Mr. ENGLISH. Knowing nothing else about it, my assumption would be that, again, we are talking about an electric cooperative with very little density and an investor-owned with very high density.
    You were talking about that 6 versus 35 consumers. That makes all of the difference in the world. The cost of keeping up the infrastructure is much higher obviously.
    Most likely, you are going to have two-thirds of all the electric cooperatives's load, more than two-thirds, is residential, small business. On the industrial side it is the flip. Two-thirds are industrial, heavy commercial.
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    Mr. COMBEST. Let me take care of just a slight housekeeping matter here before I pass the time to Mr. Farr.
    I believe Mr. Chambliss mentioned that the Commerce Committee had held 30 hearings. So, after today we only 29 more to go.
    As was indicated, we do not have jurisdiction over this bill. There were a number of public and private power companies who wished to testify here today. At some point, we may go to another variety of rounds of this.
    Our interest initially, and the reason for the witnesses today is because as a part of USDA and the Agriculture Committee, this agency does fall under our jurisdiction. Obviously, it would appear to me to be quite appropriate that the association which falls under that jurisdiction also is here.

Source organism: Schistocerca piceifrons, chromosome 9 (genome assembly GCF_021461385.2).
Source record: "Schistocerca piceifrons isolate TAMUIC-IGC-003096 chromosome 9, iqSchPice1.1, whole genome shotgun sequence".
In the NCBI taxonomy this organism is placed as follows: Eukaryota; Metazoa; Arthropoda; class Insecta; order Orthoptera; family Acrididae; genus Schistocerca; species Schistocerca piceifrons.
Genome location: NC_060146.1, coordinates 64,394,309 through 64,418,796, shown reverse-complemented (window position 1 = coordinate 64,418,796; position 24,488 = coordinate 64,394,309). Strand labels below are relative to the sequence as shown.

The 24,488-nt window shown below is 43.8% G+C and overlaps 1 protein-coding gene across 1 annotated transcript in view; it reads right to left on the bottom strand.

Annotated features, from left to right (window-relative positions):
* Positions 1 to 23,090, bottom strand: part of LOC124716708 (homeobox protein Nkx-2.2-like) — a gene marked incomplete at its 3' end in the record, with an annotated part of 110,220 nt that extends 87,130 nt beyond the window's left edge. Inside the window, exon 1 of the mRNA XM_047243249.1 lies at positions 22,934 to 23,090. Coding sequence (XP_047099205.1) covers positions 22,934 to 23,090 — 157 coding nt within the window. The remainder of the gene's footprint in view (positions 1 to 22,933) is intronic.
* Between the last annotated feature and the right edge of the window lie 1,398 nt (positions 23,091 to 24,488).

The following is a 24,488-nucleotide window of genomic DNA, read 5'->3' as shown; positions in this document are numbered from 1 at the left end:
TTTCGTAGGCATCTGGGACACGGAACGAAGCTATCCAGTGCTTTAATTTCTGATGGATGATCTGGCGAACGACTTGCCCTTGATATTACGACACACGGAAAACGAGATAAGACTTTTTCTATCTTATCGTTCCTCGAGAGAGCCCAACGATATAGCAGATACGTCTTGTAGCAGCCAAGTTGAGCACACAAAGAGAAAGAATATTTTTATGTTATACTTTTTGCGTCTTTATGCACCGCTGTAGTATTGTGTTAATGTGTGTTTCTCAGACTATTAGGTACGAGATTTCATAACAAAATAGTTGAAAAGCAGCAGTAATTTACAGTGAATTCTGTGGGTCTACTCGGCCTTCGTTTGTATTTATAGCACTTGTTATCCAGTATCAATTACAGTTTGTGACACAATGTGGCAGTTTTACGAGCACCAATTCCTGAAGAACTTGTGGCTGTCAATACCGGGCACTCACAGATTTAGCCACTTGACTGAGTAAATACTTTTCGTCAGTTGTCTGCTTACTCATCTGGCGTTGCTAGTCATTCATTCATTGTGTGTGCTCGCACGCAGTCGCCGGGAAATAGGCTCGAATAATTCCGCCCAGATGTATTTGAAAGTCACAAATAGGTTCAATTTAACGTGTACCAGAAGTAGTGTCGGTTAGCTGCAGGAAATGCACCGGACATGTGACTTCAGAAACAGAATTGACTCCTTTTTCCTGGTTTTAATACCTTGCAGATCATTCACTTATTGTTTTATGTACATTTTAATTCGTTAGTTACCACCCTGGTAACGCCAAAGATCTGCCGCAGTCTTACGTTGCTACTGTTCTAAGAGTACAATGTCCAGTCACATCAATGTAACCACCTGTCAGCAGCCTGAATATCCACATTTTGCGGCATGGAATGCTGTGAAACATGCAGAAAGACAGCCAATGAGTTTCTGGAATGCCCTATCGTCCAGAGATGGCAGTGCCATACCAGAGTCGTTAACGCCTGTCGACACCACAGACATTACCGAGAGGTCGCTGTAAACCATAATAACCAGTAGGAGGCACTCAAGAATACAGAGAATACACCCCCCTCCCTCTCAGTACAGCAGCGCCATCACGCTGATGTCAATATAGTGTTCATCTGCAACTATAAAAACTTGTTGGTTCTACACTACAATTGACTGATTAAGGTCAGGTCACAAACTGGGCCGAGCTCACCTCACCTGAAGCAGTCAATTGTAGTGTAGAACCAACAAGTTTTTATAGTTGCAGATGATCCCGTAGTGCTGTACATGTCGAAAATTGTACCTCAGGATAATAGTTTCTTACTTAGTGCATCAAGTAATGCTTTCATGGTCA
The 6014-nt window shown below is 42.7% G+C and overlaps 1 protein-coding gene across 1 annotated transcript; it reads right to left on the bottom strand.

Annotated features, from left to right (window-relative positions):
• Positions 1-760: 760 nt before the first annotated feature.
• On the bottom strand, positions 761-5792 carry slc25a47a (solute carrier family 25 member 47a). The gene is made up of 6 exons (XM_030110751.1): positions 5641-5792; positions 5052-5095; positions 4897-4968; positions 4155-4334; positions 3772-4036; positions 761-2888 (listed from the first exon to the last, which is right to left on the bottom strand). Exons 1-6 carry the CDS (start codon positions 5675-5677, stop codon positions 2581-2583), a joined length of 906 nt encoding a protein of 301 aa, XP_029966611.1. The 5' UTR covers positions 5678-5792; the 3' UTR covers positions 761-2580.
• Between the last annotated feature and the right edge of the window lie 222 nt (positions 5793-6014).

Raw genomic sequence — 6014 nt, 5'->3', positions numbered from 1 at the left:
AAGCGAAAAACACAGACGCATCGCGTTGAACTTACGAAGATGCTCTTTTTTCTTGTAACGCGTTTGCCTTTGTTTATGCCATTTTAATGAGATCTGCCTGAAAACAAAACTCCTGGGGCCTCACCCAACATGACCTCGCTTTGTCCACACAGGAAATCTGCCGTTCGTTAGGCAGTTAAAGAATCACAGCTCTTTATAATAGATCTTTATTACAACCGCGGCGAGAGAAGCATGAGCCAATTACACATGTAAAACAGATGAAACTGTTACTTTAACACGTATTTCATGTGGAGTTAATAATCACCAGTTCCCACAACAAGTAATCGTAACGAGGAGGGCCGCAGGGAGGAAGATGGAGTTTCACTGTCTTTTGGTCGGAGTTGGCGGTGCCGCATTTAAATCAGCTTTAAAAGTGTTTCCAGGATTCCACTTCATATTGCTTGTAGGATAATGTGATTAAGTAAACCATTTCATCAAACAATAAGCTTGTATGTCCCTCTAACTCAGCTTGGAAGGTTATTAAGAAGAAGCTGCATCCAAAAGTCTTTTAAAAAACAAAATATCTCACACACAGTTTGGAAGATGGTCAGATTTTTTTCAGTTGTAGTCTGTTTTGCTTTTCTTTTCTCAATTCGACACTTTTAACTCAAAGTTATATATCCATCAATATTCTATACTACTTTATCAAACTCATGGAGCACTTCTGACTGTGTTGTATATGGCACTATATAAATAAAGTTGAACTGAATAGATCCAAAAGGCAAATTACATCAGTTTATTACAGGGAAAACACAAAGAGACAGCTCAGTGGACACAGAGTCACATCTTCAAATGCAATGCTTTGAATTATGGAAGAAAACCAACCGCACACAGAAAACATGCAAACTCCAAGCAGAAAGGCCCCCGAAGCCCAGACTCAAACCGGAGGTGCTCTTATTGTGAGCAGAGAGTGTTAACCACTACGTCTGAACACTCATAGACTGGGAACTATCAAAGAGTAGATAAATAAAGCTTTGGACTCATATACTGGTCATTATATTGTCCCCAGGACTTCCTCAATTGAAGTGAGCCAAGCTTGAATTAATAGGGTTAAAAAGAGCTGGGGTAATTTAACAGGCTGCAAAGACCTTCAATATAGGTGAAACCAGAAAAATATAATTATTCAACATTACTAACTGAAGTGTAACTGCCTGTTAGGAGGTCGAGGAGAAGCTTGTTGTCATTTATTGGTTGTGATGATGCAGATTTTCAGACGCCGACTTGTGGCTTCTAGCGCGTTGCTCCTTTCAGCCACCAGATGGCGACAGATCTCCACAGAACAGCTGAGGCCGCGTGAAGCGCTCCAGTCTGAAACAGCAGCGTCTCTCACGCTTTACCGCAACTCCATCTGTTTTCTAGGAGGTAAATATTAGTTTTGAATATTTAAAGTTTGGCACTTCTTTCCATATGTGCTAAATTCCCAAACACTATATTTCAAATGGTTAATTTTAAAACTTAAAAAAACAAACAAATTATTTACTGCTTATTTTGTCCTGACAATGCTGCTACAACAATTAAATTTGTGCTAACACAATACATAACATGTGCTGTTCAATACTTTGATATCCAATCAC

The intent of our concern on this committee is not just limited to USDA and to NRECA. It is rural power and the implications that rural power and the delivery of that have on our constituents in rural America as a part of the cost of the infrastructure of living in Rural America.
    So, anyone who had any impressions or ideas that there was a slight in this, that is not the case at all. It is the fact that these are our first witnesses. This is the only area we have jurisdiction over.
    I agree, Mr. English, there may be some need at some point as this moves forward for this committee. Obviously that is a pay grade above mine for the full committee to exercise some jurisdictional concerns as the implications arise and as the Department of Agriculture is brought into this in terms of the overall.
    So, I think that would be very appropriate. So, I would, again, just say to those people who are concerned and who have expressed their concern to their Representatives that they are not here.
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    There are a whole lot of people not here today. That does not take away our interest. We are interested in providing power to rural America.
    The first hearing that this committee has had on this subject was going to be with the companies that were established cooperatives to provide that power and the agency of USDA which regulates them. That is as simple as that and as innocent as that.
    Mr. ENGLISH. Mr. Chairman, if I might?
    Mr. COMBEST. Yes.